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Training CDs & The Law

Copyright Law is a minefield, as it can be so ambiguous.
The situation is that you program a piece of music using something like Sibelius, Cresendo or, in my Case, Harmony Assistant to make Training CDs for your choir.  Obviously, these are not for Public Distribution.  They could be classed as Educational Material, or even as In Private.  But just what is the legal status regarding such things.
Logically, it would seem that if the choir owned original copies of the Sheet Music, then it should be possible to make CDs to go with them.  Theoretically I imagine the same is true of having a pianist make a recording of the notes being played.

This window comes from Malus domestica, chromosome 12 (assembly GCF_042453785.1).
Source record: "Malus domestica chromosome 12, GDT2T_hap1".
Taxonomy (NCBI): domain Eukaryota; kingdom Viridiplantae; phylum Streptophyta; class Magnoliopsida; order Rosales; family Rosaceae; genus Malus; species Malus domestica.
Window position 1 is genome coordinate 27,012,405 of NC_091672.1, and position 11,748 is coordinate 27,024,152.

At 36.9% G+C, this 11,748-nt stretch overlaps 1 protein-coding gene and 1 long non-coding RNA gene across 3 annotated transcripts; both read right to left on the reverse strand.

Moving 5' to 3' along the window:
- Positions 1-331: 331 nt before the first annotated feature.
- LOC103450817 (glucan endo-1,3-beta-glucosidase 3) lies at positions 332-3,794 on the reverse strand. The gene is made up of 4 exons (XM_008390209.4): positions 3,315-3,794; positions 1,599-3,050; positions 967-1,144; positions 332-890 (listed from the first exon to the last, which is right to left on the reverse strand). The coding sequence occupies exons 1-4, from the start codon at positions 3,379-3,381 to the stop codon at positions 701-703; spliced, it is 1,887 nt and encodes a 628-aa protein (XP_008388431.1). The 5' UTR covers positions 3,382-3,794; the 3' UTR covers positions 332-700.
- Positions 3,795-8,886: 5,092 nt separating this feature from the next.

If I provide a service of programming the files, where I am provided with the music to be programmed, am I in breach of Copyright, or am I merely providing a programming service?
on October 13, 2015 12:57pm
It would seem logical, but in fact copyright services that churches use, like CCLI and OneLicense.net, now provide the option to purchase rights to make rehearsal recordings for music they own the copyright to. This pertains whether you distribute commercial recordings or make your own.  Here is how OneLicense.net puts it:
 

The Practice Track License enables congregations to create practice CDs or MP3s for their choir or ensemble members.

You are entitled to :

  1. copy demonstration recordings provided by a member publisher;
  2. copy commercial CDs or mp3s purchased from a member publisher or member record company;
  3. record your own versions of covered songs for your ensemble (that difficult tenor part, for example, or an accompaniment track);
  4. Burn CDs or email MP3s

 

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